Being a progressive throughout my adult life, I always wanted to offer something more, on a personal level. Contemporaries afforded me that opportunity as well. Whether it was providing my employees health insurance long before there was ever any mandate, and at a time when most similar organizations opted not to. And, even after the mandate was in place, many of these businesses chose instead to pay a fine, because it was a cheaper alternative. More recently, Contemporaries was also the first agency in Boston to offer workers a $15 an hour minimum wage. The pay rate was not a permanent end, but rather a better temporary living wage for candidates who could focus more on doing a good job and less on how to make ends meet. The present minimum wage, for a number of other organizations is still lower for many contract workers in Boston as well as the rest of the country. Turnover in these instances is also much higher, with work assignments resembling revolving doors rather than a first step to a quality future.

The staffing business itself and demand has also changed. During the early years, nearly all of the temps we placed were in administration positions. But, as time went on, and the area’s job market continued to diversify, so did the type of candidate demands we received. In addition to our signature administrative staff, Contemporaries also developed a reputation for providing top notch IT, finance, Creative Services, Events and Customer Services employees as well.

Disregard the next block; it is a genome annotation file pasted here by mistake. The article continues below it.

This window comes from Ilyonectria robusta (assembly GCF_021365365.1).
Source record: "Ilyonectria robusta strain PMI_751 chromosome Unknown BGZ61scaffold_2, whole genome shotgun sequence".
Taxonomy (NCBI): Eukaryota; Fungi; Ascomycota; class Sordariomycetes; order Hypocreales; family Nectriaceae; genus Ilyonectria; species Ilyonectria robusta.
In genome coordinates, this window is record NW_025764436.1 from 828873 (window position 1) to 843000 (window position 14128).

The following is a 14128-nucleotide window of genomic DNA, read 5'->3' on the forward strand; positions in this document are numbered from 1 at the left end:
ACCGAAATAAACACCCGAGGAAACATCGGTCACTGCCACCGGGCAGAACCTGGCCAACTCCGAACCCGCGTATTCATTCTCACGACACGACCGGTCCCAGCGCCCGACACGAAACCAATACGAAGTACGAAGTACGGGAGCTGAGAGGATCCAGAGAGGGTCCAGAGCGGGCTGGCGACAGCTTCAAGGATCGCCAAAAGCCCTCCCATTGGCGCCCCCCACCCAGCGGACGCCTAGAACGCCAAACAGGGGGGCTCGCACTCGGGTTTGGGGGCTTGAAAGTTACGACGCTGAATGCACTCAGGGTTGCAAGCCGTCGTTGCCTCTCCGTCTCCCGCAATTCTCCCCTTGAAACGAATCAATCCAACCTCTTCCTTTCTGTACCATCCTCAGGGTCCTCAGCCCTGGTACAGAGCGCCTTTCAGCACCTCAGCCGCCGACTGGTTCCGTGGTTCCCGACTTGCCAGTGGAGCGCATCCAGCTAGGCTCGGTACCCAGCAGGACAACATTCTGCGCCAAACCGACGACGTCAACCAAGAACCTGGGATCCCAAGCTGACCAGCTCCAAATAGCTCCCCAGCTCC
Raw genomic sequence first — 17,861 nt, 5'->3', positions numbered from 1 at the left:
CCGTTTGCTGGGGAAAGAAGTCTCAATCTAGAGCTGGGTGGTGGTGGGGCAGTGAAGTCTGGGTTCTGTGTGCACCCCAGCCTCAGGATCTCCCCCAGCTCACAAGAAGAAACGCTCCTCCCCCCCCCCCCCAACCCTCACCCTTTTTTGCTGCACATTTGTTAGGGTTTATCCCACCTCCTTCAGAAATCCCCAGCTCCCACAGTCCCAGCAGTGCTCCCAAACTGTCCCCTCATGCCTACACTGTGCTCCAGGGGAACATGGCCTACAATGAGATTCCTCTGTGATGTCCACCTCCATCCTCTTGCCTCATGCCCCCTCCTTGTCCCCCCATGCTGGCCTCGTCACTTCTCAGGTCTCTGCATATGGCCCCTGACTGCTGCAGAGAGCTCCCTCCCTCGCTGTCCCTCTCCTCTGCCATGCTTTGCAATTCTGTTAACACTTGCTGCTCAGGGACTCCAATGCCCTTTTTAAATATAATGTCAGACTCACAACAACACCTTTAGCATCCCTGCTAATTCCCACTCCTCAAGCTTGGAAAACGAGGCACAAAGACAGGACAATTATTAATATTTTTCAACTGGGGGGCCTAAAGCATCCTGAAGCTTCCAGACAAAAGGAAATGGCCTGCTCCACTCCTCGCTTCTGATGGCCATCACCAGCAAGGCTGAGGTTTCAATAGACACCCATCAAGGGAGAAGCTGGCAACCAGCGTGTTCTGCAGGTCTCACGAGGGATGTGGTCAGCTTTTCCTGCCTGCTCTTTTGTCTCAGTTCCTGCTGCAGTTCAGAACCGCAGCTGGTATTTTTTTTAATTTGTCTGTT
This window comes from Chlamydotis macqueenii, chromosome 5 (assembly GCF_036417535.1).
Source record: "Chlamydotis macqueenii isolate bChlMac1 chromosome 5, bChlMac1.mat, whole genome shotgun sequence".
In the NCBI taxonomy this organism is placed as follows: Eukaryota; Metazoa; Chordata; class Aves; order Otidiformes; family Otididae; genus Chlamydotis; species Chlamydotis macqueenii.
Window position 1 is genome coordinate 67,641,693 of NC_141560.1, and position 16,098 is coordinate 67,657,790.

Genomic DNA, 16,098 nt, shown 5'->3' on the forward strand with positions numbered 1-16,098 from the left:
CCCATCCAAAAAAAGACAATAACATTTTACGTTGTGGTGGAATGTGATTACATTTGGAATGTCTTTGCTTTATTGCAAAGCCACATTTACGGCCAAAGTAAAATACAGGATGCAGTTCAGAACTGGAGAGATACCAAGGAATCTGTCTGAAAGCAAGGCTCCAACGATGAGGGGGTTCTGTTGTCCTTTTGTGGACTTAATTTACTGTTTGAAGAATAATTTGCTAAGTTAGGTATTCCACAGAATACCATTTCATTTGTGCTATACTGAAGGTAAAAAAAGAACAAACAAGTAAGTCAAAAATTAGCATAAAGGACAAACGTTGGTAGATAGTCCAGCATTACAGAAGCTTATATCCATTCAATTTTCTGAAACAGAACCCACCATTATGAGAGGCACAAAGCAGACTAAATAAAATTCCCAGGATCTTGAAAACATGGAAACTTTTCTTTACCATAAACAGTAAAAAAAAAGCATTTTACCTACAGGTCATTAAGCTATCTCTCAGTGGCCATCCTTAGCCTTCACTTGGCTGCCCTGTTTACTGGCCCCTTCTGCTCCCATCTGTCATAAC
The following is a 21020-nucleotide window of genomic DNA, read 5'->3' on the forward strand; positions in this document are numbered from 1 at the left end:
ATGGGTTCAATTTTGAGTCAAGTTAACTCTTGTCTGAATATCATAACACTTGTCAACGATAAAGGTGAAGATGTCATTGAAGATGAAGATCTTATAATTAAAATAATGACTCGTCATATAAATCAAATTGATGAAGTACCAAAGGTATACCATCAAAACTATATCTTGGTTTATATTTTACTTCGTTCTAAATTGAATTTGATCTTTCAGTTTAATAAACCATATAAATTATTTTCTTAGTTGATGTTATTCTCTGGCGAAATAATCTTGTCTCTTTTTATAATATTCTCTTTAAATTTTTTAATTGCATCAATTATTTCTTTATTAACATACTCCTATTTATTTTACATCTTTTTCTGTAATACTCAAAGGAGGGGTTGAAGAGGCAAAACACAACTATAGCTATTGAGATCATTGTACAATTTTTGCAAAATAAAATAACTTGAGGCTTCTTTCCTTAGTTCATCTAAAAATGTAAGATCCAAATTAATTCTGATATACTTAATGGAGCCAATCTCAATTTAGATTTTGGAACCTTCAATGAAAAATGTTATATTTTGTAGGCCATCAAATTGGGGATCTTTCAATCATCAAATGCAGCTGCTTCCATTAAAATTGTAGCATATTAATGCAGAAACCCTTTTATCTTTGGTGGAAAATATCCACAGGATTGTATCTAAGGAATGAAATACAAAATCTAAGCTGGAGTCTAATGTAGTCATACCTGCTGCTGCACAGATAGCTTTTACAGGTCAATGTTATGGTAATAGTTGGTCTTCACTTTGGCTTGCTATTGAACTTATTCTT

Our customers, which are located throughout the Greater Boston area, have also expanded from mainly medical, educational and business fields to government, non-profits, and hot new start-ups as well as enterprise organizations.

And while aspects of my firm have changed through time, to better accommodate clients and candidates evolving needs, my mission for helping people and providing a first class experience for both has remained steadfast.

I always thought that if I became successful, I would help other young entrepreneurs who also had business dreams of their own.

In 2016, I was able to fulfill that objective for giving back by founding a non-profit organization, Heartank (pronounced Heart tank), which provides seed money to deserving new or would-be entrepreneurs.

As a Boston native and local business owner, I found that one of the hardest parts of launching such a venture was obtaining the necessary initial funding to turn a dream into reality, or to expand on the dream once it was established. Heartank was created to fill in that gap.

Our first $10,000 award recipient was Collette Divitto, owner of Collettey’s Cookies’ in the North End of Boston. Collette, who was born with Downs Syndrome, had pounded the pavement daily in search of a job when she experienced firsthand, the types of obstacles
people with disabilities faced when trying to secure employment.

Rather than be deterred or feel defeated, Collette decided to open her own business, and build it up so she could hire employees with ‘different abilities’. She launched her business with her special signature treat, the Amazing Cookie, a mysterious blend of chocolate chips, cinnamon, and a secret recipe. In addition to meeting all the award criteria, Collette possessed the same work ethic, determination, and winning drive for success that I had possessed myself when I opened Contemporaries.

As I celebrate today, I am full of thanks and gratitude to the employees who helped make Contemporaries the quality agency it is today, and to my clients for believing in the firm and allowing me to give back to the community.